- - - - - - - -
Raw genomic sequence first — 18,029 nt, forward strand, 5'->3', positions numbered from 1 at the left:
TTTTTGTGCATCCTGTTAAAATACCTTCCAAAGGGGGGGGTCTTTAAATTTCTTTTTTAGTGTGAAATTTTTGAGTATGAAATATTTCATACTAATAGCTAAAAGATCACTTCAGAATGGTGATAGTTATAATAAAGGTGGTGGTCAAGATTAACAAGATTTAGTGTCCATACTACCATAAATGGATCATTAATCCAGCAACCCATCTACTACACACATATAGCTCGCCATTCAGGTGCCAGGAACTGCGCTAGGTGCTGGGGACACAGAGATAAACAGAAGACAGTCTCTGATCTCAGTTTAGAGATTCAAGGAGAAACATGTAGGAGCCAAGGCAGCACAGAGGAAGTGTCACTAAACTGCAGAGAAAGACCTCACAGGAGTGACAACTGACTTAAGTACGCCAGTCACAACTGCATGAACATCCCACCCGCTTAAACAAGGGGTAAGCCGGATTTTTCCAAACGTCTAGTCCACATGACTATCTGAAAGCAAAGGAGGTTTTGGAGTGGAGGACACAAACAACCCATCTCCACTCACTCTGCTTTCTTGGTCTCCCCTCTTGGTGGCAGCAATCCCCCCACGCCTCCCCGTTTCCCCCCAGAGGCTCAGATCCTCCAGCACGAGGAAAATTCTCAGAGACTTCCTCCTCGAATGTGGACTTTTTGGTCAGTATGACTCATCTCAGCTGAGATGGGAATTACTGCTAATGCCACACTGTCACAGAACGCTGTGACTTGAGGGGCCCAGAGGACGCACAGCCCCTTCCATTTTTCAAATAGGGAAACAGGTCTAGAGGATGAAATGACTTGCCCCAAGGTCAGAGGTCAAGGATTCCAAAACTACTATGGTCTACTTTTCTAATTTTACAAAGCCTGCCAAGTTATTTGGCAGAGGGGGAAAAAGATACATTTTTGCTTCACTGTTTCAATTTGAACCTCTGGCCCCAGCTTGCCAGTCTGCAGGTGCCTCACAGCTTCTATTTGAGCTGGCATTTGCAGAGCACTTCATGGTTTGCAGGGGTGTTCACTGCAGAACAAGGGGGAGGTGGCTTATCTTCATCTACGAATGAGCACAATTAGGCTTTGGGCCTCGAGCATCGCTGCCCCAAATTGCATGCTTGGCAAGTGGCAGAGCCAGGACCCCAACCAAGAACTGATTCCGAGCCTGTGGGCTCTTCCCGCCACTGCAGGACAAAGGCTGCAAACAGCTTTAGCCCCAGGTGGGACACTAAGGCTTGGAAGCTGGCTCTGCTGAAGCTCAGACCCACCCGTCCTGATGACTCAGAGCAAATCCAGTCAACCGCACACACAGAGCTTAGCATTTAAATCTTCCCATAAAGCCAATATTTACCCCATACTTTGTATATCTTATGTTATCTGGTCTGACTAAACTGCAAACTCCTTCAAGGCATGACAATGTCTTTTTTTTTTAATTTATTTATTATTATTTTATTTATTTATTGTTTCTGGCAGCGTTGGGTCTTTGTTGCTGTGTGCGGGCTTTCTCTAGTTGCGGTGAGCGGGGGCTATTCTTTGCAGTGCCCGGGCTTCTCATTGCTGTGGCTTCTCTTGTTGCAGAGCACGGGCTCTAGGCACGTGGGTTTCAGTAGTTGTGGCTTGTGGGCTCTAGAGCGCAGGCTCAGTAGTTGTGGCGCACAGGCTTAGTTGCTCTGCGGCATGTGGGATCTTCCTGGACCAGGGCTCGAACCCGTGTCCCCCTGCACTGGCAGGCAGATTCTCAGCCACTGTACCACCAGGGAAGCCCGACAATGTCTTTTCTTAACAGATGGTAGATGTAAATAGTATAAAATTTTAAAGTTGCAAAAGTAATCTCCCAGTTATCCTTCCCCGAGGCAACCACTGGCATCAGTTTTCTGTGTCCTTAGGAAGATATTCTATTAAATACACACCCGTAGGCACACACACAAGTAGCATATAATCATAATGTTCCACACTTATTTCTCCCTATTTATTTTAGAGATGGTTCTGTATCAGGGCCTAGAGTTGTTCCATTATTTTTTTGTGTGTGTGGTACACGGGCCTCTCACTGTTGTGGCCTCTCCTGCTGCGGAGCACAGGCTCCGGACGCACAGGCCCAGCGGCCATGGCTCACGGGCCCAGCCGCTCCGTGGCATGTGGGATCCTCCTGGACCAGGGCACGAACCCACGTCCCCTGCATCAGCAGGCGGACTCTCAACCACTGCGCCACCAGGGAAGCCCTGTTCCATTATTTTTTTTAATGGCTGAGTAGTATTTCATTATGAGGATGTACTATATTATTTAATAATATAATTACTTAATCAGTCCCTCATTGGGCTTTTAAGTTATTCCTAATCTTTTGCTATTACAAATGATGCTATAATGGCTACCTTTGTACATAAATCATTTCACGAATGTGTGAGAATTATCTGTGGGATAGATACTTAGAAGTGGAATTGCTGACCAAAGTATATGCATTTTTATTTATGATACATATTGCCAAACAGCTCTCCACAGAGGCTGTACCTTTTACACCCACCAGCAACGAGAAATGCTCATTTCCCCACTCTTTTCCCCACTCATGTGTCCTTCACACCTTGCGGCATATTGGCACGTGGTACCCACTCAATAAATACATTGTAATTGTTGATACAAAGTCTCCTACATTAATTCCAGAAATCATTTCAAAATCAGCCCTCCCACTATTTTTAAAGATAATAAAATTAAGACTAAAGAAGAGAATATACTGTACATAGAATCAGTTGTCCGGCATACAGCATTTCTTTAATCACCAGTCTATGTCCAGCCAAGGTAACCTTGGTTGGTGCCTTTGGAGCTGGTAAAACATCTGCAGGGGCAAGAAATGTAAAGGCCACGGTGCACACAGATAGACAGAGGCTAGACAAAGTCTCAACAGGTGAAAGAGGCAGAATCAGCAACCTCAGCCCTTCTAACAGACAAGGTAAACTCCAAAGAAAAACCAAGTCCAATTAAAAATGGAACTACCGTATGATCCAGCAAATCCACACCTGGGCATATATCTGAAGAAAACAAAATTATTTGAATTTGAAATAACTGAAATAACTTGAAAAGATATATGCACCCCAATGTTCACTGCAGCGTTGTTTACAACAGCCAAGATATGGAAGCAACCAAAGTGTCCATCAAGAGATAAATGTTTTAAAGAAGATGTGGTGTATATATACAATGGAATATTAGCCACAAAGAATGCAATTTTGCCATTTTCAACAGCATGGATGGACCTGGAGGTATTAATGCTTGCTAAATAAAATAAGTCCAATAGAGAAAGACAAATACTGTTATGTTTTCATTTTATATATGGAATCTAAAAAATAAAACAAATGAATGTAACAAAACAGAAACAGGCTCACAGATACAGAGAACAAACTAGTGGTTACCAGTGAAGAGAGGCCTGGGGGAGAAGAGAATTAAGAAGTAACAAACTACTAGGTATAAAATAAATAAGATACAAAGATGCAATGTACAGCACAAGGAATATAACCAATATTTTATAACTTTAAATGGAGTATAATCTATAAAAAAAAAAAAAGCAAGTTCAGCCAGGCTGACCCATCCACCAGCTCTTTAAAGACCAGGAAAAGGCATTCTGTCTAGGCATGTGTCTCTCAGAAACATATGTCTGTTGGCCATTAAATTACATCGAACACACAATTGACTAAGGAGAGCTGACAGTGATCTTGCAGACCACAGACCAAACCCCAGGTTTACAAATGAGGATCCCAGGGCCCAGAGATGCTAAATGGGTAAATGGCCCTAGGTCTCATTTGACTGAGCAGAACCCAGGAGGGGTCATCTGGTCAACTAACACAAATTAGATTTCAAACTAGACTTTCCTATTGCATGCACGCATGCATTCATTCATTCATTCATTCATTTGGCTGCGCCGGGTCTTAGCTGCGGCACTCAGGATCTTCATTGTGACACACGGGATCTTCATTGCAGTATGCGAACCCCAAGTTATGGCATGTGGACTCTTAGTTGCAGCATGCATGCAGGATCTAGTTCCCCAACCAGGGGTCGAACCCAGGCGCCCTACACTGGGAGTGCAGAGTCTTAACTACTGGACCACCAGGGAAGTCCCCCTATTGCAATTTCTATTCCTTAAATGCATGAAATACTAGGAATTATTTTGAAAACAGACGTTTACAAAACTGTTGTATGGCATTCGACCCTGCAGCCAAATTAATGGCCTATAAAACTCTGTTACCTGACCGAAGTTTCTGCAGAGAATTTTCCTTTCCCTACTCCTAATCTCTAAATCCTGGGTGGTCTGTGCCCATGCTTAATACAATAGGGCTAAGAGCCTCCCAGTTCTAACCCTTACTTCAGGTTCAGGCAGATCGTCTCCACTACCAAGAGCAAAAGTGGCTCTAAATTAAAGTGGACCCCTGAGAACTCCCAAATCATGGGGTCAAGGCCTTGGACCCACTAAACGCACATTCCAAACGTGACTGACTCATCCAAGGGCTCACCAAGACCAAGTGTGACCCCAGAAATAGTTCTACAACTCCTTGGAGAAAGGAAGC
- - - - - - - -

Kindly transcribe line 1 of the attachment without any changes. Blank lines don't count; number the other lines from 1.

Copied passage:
Raw genomic sequence first — 18,029 nt, forward strand, 5'->3', positions numbered from 1 at the left: